Practice mental skills

On average children lose as much as 3 months’ worth of knowledge during summer holidays! At this crucial transition stage it is vital to consolidate the skills learned in the Primary school, to give your child the best possible starting point in their first year at secondary.   Fast and reliable mental maths is the key to success! Try making a game of arithmetic – Let your child take control of the weekly shopping. Give them a budget and a list of what is needed. Can they make sure it will all add up once they get to the till? Cooking is a chance to revise fractions and measure. Every day experiences can be fun and interesting, while giving children opportunities to go over the skills they need.

What about on holiday?

Pack some suitable books that they will enjoy reading in a quiet moment, some books of puzzles, word games and logic problems. There are lots available in the shops. Even simple crosswords and Sudoku’s can make a big difference and help your child develop fast, accurate thinking skills.

Consider a tutor

If you are really worried about how your child will cope in Year 8 then you may want to consider getting some summer booster lessons to make sure they are up to scratch and ready for the new term.  

On Target Tuition Blog

By Clare Rimmer 10 Nov, 2017

After months of preparation, the Northern Ireland Transfer test exams  are upon us. How can you ensure that your child is calm, cool and collected on the day?  Here are a few tips to make sure they can perform to the best of their abilities.

The week before the test

  • Try to make sure your child eats healthily  in the run up to the test. Don't be tempted to give them too many sugary, fatty treats to make them feel better. The body needs lots of fresh fruit, vegetables, oily fish, and plenty of water. Dehydration shrinks the brain!!
  • Make sure your child is getting lots of sleep  by going to bed at a reasonable hour. Try and keep any extra after school activities to a minimum in the week before the test. You don't want them to be over tried.
  •  Make sure that your child knows when the test starts and finishes .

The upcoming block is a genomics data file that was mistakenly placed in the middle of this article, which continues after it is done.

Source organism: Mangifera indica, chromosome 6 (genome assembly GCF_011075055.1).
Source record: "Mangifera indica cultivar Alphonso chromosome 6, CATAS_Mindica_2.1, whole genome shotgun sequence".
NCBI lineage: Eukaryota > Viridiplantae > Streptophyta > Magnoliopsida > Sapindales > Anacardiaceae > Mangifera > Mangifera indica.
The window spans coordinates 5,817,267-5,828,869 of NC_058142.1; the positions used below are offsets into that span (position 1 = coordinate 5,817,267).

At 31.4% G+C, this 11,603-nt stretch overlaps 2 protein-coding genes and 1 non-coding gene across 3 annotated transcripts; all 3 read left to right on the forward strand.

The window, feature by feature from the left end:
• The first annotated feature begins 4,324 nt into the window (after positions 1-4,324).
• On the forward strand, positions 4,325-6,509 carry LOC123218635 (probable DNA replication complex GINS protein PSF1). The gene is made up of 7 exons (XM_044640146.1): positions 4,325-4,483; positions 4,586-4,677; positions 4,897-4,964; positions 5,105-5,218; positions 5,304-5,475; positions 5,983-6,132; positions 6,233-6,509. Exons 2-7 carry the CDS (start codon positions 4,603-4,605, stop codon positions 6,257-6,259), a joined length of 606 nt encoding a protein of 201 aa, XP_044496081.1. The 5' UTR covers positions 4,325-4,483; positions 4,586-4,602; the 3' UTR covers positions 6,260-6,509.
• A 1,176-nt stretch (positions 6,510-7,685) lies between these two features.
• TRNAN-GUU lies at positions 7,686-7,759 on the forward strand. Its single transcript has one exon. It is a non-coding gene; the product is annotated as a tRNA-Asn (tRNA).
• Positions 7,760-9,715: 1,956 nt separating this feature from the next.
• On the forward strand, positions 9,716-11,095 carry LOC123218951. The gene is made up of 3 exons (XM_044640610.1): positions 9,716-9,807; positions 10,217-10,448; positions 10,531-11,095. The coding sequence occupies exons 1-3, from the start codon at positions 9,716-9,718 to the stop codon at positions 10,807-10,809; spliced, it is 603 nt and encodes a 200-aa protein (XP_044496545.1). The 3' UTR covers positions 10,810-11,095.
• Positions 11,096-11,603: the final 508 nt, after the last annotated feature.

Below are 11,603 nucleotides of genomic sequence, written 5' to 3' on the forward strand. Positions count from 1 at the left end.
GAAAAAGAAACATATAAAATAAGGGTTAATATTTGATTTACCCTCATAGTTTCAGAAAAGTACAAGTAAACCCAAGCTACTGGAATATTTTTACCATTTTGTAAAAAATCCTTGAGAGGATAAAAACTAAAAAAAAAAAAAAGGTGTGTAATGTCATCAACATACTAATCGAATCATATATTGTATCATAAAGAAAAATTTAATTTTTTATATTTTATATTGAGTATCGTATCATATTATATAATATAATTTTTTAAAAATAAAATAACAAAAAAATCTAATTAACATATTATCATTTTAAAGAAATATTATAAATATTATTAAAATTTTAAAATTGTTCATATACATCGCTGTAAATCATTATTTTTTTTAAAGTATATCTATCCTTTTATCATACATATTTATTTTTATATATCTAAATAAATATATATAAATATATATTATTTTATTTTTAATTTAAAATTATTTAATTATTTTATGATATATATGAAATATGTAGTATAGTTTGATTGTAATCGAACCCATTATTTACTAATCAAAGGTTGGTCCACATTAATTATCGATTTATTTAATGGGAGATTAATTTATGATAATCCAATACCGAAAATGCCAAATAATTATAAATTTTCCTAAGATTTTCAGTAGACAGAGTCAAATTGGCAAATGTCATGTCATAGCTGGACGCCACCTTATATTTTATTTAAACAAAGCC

• Go shopping for some new HB pencils  and a quality rubber .

The Day of the Test

  • Leave time for the journey  to the test venue. Check the traffic reports before you set out.
  • Make sure that your child has a good healthy breakfast . Consider giving them a healthy snack  on the way to the test such as a banana. This will keep their blood sugar up, which will help with their concentration.
  • Remind your child is keep an eye on the time. The invigilators should alert your child every 15 minutes but your child must take responsibility for timing the test as well.
  • Don't forget essentials  such as glasses or an inhaler. Give them some tissues just in case.
  • Prepare your child for the fact that some children may cry. Help them understand that they must focus on themselves and not the emotions of others.
  • Talk about the distractions  they may face in the exam room and how to ignore them and get on with their work.

After the test is over

  • Give them a big hug and reassure them that it doesn't matter what the result is, they have done their best and you are extremely proud of them!
  • Spend the rest of the day engaged in a relaxing and fun activity of your child's choice to help them take their mind off what may have been a stressful experience.
  • Ask your child how they felt the exam went. Try to find out if anything significant went wrong for them. This information could be important if you have to appeal.

By Clare Rimmer 17 Oct, 2017
After 10 minutes of the teacher talking to you about your child’s progress they ask you if you have any questions to ask them.   If you are any thing like me your mind goes completely blank and it is only later in the car on the way home that you suddenly remember that important question that you wanted to know about your child’s education!